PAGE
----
Form I-212, Application for Permission to Reapply for Admission into the United States After Deportation or Removal

Form I-212, Application for Permission to Reapply for Admission into the United States After Deportation or Removal

Let us help you start your application today!

What is Form I-212?

Form I-212, Application for Permission to Re-apply for Admission into the United States After Deportation or Removal, is a form used by individuals who have been deported or removed from the U.S. previously and who are seeking permission to re-apply for admission into the U.S.

Individuals who have been deported or removed may be subject to certain legal bars that prevent them from returning to the U.S. for a specified period of time.

Form I-212 allows individuals to request permission to overcome these bars and seek readmission (entry) to the U.S.

Key points regarding Form I-212:

  • Purpose: The primary purpose of Form I-212 is to seek permission to reapply for admission into the U.S. after a previous deportation or removal order.
  • Eligibility: Individuals who have been deported or removed may be eligible to file Form I-212. However, eligibility requirements and the process can vary based on individual circumstances, including the grounds for deportation or removal.
  • Application Process: The application process involves submitting a completed Form I-212 along with any required supporting documentation to the USCIS, CBP or immigration court. It is essential to carefully follow the instructions provided with the form.
  • Decision: USCIS, CBP or immigration judge will review the application and make a decision on whether to grant or deny permission to reapply for admission. The decision is typically based on factors such as the reasons for deportation or removal, the individual’s immigration history, and any evidence of rehabilitation or changed circumstances.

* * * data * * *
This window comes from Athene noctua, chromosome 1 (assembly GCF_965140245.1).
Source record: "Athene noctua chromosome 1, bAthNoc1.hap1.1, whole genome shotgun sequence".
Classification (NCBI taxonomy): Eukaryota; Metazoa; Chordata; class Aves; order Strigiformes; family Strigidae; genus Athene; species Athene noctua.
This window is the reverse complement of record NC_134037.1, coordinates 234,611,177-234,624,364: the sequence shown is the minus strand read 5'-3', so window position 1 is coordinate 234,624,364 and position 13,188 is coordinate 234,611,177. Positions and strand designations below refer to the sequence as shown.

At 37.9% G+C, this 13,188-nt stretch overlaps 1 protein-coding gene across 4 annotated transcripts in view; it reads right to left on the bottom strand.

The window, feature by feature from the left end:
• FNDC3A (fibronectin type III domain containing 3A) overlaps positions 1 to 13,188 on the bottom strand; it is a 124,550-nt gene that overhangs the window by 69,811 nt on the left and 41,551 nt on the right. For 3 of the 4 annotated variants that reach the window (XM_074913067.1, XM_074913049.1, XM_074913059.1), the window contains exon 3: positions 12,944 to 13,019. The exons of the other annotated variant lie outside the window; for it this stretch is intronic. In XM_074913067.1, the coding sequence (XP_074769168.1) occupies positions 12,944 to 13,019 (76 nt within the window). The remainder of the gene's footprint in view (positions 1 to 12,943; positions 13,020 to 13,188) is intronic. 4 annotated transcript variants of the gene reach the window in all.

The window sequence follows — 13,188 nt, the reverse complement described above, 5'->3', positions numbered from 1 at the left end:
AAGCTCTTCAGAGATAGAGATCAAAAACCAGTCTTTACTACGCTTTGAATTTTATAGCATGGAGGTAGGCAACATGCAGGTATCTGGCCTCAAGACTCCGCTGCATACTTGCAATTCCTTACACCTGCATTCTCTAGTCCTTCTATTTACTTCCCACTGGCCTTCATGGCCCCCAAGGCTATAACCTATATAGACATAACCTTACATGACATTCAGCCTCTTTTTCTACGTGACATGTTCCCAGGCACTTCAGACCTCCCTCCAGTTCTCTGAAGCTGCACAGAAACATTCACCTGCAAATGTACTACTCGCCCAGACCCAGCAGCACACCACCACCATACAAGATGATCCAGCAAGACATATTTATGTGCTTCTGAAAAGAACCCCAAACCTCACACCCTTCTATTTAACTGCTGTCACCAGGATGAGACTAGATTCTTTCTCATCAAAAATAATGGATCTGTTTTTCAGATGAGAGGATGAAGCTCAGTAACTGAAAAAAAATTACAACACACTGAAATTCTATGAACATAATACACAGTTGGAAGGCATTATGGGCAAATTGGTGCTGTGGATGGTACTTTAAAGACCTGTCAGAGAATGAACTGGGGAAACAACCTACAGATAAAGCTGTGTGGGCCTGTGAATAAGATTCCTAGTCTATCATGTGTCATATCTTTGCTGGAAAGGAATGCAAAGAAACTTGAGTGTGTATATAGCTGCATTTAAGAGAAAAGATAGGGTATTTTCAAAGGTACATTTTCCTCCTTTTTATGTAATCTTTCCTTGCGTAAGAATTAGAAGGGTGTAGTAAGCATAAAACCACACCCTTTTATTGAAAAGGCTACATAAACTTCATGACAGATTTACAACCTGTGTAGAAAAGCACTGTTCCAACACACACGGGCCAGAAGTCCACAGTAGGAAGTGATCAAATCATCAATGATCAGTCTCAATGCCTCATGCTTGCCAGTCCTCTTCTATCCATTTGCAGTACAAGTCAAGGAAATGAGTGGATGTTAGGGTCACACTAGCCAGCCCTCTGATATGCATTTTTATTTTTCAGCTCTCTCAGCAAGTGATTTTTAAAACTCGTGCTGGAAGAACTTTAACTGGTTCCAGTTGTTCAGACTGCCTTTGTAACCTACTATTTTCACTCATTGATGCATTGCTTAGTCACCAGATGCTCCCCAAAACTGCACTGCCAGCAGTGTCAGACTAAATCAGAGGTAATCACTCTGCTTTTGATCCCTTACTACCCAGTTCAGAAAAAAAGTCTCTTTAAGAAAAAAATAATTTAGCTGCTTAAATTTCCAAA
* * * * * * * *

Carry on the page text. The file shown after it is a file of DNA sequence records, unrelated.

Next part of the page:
Who is eligible to file Form I-212?

Form I-212 can be filed by the following individuals:

  • Inadmissible under INA section 212(a)(9)(A): this includes individuals who were removed from the U.S. or departed the U.S on their own after being issued an order of removal and applying for adjustment of status or admission into the U.S.:
    • At any time if the individual has been convicted of an aggravated felony, or
    • Before residing outside the U.S. for a continuous period of:
      • 5 years if the individual was removed as an arriving alien but only once
      • 10 years if the individual was removed other than as an arriving alien but only once, or
      • 20 years if the individual was removed more than once, whether as an arriving alien or not
  • Inadmissible under INA section 212(a)(9)(C): this includes individuals who re-entered or attempted to re-enter the U.S. illegally after being unlawfully present for over one year or after an order of removal and:
    • Applying for an immigrant visa
    • Seeking admission as a nonimmigrant at a U.S. port-of-entry but who is not required to obtain a nonimmigrant visa, or 
    • Applying for a nonimmigrant visa at a U.S. Consulate.

Who is not required to file Form I-212?

The following individuals are not required to file Form I-212:

  • You were inadmissible under INA 212(a)(9)(A) but your inadmissibility period has expired
  • You were allowed to withdraw your application for admission at the US border, and you departed from the U.S. within the time specified
  • You were refused entry at the US border but not formally removed from the US
  • You were refused admission as a Visa Waiver Program (ESTA) entrant
  • You departed from the US after having been unlawfully present in the US for a year or more (in aggregate) but you are not inadmissible under INA section 212(a)(9)(C)(i)(1) because you were paroled into the US